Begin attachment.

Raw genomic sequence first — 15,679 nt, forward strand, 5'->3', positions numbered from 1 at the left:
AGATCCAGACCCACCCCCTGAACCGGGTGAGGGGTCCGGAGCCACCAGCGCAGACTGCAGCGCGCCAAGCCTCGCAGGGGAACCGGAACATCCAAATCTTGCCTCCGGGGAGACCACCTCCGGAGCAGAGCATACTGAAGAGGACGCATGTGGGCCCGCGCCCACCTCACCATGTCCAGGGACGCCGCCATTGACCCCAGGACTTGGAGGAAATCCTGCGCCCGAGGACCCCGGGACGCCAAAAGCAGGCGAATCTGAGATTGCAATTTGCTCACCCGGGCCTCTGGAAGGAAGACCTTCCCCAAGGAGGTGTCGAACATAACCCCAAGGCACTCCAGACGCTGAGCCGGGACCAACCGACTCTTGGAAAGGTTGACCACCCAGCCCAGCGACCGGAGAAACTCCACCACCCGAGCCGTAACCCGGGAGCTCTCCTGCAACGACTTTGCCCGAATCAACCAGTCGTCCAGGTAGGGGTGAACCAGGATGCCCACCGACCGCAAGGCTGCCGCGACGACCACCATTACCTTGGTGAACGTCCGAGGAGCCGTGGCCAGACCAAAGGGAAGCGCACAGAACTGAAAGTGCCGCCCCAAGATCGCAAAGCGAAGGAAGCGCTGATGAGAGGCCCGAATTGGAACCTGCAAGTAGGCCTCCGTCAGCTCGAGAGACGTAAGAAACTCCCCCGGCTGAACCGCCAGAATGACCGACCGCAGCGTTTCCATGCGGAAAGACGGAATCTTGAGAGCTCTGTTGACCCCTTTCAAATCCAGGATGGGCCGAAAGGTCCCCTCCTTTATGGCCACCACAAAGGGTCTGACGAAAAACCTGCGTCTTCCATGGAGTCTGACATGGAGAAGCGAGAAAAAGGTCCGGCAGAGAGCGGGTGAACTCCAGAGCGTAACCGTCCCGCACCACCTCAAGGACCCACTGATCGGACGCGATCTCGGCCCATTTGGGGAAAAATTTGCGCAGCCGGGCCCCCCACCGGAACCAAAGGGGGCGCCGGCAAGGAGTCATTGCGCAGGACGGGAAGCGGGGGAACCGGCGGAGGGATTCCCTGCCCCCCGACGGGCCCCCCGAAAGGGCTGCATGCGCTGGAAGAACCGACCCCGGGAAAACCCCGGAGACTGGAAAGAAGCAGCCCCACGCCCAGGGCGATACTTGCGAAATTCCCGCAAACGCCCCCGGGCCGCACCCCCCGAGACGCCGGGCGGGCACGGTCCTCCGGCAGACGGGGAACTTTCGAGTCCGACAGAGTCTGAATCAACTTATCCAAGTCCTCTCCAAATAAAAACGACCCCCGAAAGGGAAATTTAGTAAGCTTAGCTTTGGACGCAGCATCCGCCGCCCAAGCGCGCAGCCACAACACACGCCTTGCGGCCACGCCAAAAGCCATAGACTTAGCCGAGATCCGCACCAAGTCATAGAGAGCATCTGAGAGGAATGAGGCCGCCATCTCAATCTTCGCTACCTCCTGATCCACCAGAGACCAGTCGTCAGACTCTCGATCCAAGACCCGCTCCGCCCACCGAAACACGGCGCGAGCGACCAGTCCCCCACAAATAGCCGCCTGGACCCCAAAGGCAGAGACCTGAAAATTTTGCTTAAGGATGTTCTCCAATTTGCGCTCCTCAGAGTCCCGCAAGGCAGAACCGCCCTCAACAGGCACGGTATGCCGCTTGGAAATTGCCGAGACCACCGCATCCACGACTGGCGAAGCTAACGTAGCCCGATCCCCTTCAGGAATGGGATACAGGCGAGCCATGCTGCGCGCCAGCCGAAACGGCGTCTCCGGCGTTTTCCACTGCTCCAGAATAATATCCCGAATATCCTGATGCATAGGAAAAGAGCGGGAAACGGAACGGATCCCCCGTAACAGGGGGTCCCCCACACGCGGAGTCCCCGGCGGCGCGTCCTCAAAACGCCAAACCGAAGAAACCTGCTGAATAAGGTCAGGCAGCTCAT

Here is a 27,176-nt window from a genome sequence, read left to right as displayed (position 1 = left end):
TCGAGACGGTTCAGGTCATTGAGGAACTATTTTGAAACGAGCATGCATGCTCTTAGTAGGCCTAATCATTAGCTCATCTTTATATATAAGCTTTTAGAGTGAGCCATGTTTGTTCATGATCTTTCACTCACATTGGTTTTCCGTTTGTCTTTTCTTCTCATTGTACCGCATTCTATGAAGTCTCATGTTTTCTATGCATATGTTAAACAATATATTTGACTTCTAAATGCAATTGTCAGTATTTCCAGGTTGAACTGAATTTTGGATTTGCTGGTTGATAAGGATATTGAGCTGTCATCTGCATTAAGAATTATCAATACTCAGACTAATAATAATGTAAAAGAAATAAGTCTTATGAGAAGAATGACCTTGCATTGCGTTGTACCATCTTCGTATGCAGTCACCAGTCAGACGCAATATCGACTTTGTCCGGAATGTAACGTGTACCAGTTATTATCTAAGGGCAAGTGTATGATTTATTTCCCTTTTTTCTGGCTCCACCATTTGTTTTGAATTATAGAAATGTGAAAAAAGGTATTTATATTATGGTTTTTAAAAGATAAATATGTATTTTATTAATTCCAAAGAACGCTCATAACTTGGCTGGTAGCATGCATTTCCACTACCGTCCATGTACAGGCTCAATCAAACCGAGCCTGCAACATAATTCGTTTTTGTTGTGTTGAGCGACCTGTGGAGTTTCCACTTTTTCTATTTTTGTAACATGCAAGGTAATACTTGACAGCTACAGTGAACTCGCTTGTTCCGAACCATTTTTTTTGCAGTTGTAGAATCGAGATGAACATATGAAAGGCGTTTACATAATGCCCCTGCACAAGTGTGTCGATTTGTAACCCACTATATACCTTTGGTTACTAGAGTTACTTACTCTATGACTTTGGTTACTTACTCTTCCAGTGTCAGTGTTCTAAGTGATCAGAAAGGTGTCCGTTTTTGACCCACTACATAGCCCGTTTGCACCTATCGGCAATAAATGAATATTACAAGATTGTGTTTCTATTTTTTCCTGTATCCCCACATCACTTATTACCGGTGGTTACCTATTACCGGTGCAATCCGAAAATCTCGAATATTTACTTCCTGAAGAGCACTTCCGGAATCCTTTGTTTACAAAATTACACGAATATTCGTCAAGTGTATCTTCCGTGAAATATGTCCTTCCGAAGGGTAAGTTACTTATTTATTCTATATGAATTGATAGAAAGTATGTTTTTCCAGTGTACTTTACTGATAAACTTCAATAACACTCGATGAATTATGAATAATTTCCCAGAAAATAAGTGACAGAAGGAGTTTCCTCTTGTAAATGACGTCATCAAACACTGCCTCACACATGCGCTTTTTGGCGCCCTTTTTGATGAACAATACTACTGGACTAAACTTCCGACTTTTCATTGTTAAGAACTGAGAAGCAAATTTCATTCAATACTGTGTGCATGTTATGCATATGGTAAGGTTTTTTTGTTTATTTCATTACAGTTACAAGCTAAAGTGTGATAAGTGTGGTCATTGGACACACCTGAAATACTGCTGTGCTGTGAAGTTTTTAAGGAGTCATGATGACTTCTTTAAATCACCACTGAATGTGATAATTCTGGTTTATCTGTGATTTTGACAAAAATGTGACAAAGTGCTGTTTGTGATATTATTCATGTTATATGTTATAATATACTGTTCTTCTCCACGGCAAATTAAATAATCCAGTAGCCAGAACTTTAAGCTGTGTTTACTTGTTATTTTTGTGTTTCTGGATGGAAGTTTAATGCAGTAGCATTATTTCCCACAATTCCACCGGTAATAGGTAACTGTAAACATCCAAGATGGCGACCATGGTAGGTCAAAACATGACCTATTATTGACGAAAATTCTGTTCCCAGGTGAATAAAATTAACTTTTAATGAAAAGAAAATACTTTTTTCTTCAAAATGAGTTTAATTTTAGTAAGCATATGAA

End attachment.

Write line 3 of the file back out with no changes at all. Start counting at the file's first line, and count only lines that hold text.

Here is a 27,176-nt window from a genome sequence, read left to right as displayed (position 1 = left end):